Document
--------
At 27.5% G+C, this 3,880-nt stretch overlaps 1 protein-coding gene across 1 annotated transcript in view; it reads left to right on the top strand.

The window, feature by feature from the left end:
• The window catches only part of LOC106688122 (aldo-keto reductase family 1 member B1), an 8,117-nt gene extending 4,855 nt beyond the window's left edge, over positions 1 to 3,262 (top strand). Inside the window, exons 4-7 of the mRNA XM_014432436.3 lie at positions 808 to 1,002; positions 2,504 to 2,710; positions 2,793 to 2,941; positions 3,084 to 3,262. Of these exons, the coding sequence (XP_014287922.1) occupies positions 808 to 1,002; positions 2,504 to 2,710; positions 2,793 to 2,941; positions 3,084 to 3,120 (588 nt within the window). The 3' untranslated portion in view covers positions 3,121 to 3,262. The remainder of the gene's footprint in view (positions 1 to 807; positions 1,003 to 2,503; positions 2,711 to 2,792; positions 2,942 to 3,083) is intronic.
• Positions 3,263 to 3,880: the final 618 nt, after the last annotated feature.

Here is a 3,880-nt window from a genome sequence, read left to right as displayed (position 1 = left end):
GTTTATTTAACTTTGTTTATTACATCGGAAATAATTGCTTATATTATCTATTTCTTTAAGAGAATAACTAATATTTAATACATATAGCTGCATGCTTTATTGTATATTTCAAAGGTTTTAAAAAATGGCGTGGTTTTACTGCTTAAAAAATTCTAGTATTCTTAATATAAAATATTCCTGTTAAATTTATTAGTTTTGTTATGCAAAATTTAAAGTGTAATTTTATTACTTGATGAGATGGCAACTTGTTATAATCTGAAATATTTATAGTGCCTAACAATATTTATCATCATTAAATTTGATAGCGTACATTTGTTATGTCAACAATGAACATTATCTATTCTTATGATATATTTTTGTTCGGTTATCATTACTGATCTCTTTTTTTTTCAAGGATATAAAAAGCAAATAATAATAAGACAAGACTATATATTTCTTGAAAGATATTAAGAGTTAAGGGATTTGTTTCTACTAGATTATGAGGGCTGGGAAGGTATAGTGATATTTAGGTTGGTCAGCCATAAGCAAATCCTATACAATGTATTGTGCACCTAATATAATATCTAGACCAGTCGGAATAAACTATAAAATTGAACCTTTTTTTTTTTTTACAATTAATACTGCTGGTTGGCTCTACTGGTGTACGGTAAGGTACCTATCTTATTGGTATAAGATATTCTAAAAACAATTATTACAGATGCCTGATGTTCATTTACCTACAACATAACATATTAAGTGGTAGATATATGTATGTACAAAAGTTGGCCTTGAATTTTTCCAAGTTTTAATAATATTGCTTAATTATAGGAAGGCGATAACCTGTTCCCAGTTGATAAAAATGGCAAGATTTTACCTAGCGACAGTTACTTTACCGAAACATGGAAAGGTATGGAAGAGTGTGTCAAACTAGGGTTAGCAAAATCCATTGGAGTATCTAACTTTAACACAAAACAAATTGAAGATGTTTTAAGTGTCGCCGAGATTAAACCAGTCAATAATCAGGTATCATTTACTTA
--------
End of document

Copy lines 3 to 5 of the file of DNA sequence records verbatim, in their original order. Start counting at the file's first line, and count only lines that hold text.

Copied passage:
• The window catches only part of LOC106688122 (aldo-keto reductase family 1 member B1), an 8,117-nt gene extending 4,855 nt beyond the window's left edge, over positions 1 to 3,262 (top strand). Inside the window, exons 4-7 of the mRNA XM_014432436.3 lie at positions 808 to 1,002; positions 2,504 to 2,710; positions 2,793 to 2,941; positions 3,084 to 3,262. Of these exons, the coding sequence (XP_014287922.1) occupies positions 808 to 1,002; positions 2,504 to 2,710; positions 2,793 to 2,941; positions 3,084 to 3,120 (588 nt within the window). The 3' untranslated portion in view covers positions 3,121 to 3,262. The remainder of the gene's footprint in view (positions 1 to 807; positions 1,003 to 2,503; positions 2,711 to 2,792; positions 2,942 to 3,083) is intronic.
• Positions 3,263 to 3,880: the final 618 nt, after the last annotated feature.

Here is a 3,880-nt window from a genome sequence, read left to right as displayed (position 1 = left end):